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Hearing of the House Education and The Workforce Committee - Markup

Hearing

By:
Date:
Location: Washington, DC

U.S. Rep. Todd Rokita, a member of the House Committee on Education and the Workforce, today voted to approve legislation to block President Obama from implementing a waiver of work requirements in the 1996 welfare reform law.

"The decision by this Administration to waive the work requirements is not only bad policy, but bad governance. It fails, in my opinion, just like so many of our social entitlement laws do, to honor the idea of earned success.

"The work requirements have worked -- no longer are we giving a hand out, we are giving a hand up. And that is why we cannot let this administration undo them," Rokita said prior to the vote.

In July, the Department of Health and Human Services began allowing states to seek a waiver of work requirements for welfare recipients, weakening the efforts to assist needy families contained in the historic 1996 welfare reforms. According to the Government Accountability Office, because the administration's waiver policy is a rule, it is subject to Congressional disapproval under the Congressional Review Act (CRA).

According to the committee, the legislation approved today (H.J.Res. 118) will:

Express Congress's disapproval of the Obama administration's regulatory effort to weaken welfare reform;
Prevent the administration from implementing its plan to waive the work requirements of the 1996 welfare reform law; and
Preserve critical reforms that have helped lift millions of American families out of poverty.

A video of Rokita's full statement from the markup is here. The full text of his remarks is below:

"The problem I have with what the administration did is that we really don't know what its intent is with regard to the waiver that they're proposing. And that's why this is Congress' job. The decision by this Administration to waive the work requirements is not only bad policy, but bad governance. It fails, in my opinion, just like so many of our social entitlement laws do, to honor the idea of earned success.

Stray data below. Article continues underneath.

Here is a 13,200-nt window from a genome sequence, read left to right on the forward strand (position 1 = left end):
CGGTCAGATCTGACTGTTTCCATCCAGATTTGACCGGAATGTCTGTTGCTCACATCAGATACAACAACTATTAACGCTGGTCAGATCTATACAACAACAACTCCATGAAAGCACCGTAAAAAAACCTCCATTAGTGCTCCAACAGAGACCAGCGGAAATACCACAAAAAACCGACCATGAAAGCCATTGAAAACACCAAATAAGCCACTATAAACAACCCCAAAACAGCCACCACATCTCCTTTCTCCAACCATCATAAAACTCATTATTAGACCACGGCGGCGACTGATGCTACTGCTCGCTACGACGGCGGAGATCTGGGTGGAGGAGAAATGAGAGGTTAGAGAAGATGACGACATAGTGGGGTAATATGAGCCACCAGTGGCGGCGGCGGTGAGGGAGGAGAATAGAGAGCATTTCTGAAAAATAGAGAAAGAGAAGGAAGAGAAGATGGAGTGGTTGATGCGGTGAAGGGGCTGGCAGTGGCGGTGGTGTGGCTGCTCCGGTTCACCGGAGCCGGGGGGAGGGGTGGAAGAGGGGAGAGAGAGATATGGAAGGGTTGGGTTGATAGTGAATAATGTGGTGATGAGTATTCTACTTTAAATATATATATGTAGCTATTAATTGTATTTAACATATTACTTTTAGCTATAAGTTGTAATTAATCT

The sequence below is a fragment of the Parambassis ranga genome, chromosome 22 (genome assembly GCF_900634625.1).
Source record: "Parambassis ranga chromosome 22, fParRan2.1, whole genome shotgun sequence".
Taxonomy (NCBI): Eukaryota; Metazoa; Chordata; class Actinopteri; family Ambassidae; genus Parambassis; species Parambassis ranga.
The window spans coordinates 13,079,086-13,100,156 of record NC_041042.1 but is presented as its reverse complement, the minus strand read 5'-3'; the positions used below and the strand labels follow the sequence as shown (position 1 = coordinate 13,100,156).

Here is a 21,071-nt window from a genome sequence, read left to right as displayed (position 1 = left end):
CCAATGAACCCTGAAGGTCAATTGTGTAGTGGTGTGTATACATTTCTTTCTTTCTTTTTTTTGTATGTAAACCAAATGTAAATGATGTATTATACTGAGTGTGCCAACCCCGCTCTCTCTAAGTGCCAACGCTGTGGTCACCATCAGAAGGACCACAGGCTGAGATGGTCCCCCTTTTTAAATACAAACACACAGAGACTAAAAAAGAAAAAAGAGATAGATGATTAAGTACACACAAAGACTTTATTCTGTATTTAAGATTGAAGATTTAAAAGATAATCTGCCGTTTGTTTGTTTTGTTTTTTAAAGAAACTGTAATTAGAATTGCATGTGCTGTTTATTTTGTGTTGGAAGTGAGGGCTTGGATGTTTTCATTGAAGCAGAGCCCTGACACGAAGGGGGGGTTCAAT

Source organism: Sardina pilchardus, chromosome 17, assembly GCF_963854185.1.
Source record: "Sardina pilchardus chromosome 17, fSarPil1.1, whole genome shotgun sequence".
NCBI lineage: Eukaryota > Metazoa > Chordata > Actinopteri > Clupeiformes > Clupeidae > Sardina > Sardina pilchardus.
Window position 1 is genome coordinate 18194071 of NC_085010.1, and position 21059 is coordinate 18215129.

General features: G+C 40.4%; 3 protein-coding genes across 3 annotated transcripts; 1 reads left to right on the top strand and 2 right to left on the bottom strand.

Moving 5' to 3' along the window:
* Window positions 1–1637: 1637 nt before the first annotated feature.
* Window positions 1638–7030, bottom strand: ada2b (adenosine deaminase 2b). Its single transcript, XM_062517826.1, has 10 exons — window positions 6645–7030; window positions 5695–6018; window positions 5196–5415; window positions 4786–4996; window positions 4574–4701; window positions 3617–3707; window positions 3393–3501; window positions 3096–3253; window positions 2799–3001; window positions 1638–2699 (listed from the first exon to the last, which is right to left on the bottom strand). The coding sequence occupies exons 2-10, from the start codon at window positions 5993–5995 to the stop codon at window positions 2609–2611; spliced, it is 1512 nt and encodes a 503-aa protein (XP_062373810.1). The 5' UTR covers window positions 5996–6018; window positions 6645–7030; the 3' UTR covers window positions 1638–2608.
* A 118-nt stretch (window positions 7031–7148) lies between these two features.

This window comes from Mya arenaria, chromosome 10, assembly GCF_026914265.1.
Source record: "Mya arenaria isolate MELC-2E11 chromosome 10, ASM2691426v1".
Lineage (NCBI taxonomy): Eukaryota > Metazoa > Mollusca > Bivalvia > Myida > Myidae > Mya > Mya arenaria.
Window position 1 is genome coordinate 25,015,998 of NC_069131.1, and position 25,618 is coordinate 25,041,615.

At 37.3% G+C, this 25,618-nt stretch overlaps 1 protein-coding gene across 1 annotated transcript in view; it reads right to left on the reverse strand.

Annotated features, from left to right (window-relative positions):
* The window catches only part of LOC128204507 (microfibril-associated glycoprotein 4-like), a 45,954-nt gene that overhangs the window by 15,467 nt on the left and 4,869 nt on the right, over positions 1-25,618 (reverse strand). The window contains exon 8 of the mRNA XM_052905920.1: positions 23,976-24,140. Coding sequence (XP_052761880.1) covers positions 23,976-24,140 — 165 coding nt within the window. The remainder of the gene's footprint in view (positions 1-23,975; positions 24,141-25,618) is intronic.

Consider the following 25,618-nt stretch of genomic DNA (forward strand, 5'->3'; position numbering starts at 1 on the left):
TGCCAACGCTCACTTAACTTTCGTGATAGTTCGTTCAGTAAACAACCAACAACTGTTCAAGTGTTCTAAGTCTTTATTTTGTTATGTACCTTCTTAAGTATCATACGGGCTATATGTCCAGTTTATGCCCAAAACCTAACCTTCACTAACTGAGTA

"Earned success is the idea that you're creating value with your life and value in the lives of others, however you want to define that. That you're not living on handouts. And that's why I was so intrigued by the reforms of 1996. Because it required able-bodied persons to work. And that's why I'm so troubled by this administration's decision to waive the work requirements for welfare recipients.

"This decision devalues work. It downplays the importance of work to human dignity. In America, we've always believed that work was a good thing. That as human beings, we were created to do good work -- to create value with our lives and value in the lives of others.

"We are a nation that is generous to our neighbors, and we help those who are in need. In fact, according to the World Giving Index, Americans are the MOST generous people in the world. However, we also want to know that each one of us is doing what we can to exercise our personal responsibility and improve our situation in life.

"And what the administration is basically saying is that dignity comes in fact from the government, at their timing and at their pleasure and not from individuals using their God-given capacity to work.

"The genius of the 1996 welfare reforms is that it acknowledged the destruction caused by an unlimited welfare system that discouraged work, and it changed that system so as to promote work. It was tremendously successful. And now, the administration wants to take a giant step backward.

"Not only is this morally wrong, and against the entire idea of human dignity and earned success, but what the administration is doing is something it doesn't even have the legal authority to do.

"Polls continue to show us that a majority of Americans believe that able-bodied adults receiving public assistance should work while they receive that assistance.

"A welfare program should only be considered successful if it helps people get off welfare. The reforms put in place in 1996 have done just that. Following the enactment of the 1996 law, the welfare caseload fell by half. Employment of single mothers increased by 15 percent. Child poverty in female-headed households fell significantly. Before the reforms, the average length of stay on welfare was 13 years. It is now capped at 5 years and our data for Fiscal Year 2009 shows that only 1.7 percent of the case closings that year were due to people maxing out their time in the welfare system.

"The work requirements have worked -- no longer are we giving a hand out, we are giving a hand up. And that is why we cannot let this administration undo them."


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